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Turning junk into treasure

It’s fair to say trading second-hand goodies has a certain magnetic appeal to those living off the smell of an oily rag. Firstly it’s an easy way to turn unwanted stuff into much-needed cash. Secondly, you can save heaps when buying.

One oily ragger recently told us about a street garage sale. A dozen or so houses in the same street held garage sales on the same day. It was a huge success as eager buyers were drawn to the convenience of a large number of sales within strolling distance. He happened to be pretty pleased with himself because he picked up an oil heater for $5 that would have cost $150 new! They are setting up house and have saved thousands of dollars buying second hand.

 And we keep getting good-news stories from readers buying online. A reader writes, “I wanted to buy a gift for someone but being of a frugal disposition was a bit put off by the $24.95 price tag of a new one. So I checked out an internet trading site and bought a like-new one for $6.50, including postage!”

A business owner writes, “We are beating the downturn by buying better. We just bought some stationery on Trademe for $7 that would have cost $125 from my normal supplier! And we are using online trading sites to dispose of surplus stock. We can discount the price heavily and still make a profit.”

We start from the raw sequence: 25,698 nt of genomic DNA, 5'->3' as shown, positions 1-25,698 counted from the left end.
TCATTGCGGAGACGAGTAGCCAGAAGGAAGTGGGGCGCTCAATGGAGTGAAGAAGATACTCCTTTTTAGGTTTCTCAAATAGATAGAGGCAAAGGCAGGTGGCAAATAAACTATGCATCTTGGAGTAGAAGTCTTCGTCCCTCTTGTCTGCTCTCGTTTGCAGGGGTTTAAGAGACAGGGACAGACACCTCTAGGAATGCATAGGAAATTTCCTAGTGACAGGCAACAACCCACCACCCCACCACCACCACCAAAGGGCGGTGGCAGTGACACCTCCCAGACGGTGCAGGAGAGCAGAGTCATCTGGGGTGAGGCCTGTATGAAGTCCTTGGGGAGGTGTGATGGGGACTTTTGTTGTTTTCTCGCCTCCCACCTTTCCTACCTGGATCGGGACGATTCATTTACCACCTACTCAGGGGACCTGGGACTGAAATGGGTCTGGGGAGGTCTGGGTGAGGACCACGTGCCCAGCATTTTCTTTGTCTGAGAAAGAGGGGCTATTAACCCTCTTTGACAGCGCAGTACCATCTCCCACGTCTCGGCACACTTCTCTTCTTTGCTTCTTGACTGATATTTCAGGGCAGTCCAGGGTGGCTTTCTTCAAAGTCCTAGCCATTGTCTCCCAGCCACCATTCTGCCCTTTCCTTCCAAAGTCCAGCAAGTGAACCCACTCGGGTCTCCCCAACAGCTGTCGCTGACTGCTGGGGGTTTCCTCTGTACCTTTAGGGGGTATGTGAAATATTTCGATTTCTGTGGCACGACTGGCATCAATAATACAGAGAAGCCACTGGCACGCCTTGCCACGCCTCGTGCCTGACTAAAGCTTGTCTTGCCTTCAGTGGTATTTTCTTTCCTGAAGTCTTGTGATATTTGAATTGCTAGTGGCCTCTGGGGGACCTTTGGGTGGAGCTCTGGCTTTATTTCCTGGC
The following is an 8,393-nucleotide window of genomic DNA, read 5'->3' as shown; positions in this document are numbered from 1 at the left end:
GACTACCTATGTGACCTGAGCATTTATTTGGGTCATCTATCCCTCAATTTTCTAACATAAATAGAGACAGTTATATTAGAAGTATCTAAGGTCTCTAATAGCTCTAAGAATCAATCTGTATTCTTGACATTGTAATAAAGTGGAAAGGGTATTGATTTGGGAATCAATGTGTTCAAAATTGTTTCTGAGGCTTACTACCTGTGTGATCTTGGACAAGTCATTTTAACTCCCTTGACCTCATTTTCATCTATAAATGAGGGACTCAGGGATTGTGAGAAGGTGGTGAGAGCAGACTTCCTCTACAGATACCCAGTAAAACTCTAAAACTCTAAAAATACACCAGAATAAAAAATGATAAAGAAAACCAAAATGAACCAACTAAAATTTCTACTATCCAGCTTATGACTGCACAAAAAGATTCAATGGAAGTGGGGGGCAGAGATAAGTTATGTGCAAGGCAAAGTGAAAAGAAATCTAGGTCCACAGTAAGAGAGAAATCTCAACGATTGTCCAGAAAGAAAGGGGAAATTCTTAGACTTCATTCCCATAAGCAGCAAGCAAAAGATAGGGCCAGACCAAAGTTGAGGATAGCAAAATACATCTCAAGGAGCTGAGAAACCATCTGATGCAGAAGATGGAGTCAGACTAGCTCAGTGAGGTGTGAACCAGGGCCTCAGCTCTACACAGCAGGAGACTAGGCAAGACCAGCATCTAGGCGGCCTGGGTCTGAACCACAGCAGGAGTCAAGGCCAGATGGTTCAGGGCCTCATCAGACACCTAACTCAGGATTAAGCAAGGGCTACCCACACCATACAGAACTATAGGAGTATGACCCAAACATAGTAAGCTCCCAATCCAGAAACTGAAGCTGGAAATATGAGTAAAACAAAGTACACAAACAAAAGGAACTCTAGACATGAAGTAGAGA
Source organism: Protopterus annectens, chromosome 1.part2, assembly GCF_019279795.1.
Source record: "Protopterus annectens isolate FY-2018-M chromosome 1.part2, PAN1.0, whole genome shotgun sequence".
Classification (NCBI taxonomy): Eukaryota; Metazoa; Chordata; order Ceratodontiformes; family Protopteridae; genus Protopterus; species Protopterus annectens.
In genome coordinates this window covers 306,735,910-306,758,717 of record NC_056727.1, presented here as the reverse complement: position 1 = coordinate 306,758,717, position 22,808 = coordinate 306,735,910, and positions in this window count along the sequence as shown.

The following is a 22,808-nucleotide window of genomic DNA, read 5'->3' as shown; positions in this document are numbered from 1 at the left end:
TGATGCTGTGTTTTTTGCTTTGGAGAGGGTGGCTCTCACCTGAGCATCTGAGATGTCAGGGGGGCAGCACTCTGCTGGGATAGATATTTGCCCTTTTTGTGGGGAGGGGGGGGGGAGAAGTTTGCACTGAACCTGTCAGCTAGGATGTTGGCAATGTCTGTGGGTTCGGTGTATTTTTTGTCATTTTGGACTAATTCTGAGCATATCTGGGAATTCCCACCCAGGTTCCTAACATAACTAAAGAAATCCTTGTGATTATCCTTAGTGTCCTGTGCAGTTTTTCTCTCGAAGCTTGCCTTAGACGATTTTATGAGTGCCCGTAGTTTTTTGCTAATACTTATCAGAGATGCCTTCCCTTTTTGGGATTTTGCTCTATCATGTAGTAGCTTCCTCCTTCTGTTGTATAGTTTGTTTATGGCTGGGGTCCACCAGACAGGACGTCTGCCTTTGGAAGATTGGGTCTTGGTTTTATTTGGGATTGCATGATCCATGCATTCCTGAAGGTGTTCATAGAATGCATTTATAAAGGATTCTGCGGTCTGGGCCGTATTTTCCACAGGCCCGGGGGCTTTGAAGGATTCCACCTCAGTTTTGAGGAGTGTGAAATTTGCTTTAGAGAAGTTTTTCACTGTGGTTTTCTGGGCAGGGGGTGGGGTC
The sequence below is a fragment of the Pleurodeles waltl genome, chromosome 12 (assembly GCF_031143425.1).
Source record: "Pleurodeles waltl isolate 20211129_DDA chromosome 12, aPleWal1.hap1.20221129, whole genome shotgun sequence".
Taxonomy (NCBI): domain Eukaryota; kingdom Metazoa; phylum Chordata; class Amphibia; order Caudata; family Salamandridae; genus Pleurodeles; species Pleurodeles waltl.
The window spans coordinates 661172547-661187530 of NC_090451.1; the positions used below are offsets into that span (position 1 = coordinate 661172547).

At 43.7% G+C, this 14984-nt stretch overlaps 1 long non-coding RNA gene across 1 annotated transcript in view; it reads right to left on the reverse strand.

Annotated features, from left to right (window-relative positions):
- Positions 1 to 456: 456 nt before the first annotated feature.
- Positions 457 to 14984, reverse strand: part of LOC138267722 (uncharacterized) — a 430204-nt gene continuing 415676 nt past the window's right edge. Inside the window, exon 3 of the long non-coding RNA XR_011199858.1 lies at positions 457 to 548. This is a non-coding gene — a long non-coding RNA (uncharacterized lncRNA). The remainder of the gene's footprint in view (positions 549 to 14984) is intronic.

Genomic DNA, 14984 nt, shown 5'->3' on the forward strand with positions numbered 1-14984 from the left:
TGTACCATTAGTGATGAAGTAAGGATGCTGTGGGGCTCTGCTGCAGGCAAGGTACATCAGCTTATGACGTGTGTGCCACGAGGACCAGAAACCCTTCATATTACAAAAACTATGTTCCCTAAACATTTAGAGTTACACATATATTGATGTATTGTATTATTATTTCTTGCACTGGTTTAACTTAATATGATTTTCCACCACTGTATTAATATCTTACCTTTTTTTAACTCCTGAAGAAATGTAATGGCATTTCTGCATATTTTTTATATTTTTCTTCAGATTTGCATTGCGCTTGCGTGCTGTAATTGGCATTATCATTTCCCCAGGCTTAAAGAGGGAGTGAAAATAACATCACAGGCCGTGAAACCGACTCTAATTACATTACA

Nearly half the goods listed on online trade sites are new. It’s one very large shop! There are lots of tricks to Trademe trade – here are a few:

  • Most of the trading action happens within the last ten minutes of an auction closing so the best time to schedule a listing to close is when the most people are online, which happens to be Monday between 8-9pm.
  • Make sure you describe the item’s features clearly and make the offer attractive. Use good quality photos. As politicians know, a good photo is essential when selling (even to the extent of airbrushing away the decades!).
  • No reserve auctions get the most hits but try having a low starting bid with a reserve price or a high starting bid with no reserve price.
  • If you have more than one listing on the go mention the other listings in your ad.

Despite all the good things going for internet trading sites, there are, as always, some cautionary messages. Although online auction sites are called “auctions” the sites are not auctioneers and therefore are not regulated by the Auctioneers Act 1928. The transaction is also not covered by the Consumer Guarantees Act 1993 which specifically excludes goods bought by auction, by tender, or from a private seller. In other words, you have no protection regarding the legitimate ownership of any item, the quality of the goods, the accuracy or truthfulness of the statements made by the seller, or payment. You are on your own and are buying the goods as is, where is.
Have you got some good news (or not so good news stories) about garage sales and online trading? Share them with others in the comments below. 

Read more Oily Rag articles by Frank and Muriel Newman

* Frank and Muriel Newman are the authors of Living off the Smell of an Oily Rag in NZ. Readers can submit their oily rag tips on-line at The book is available from bookstores and online at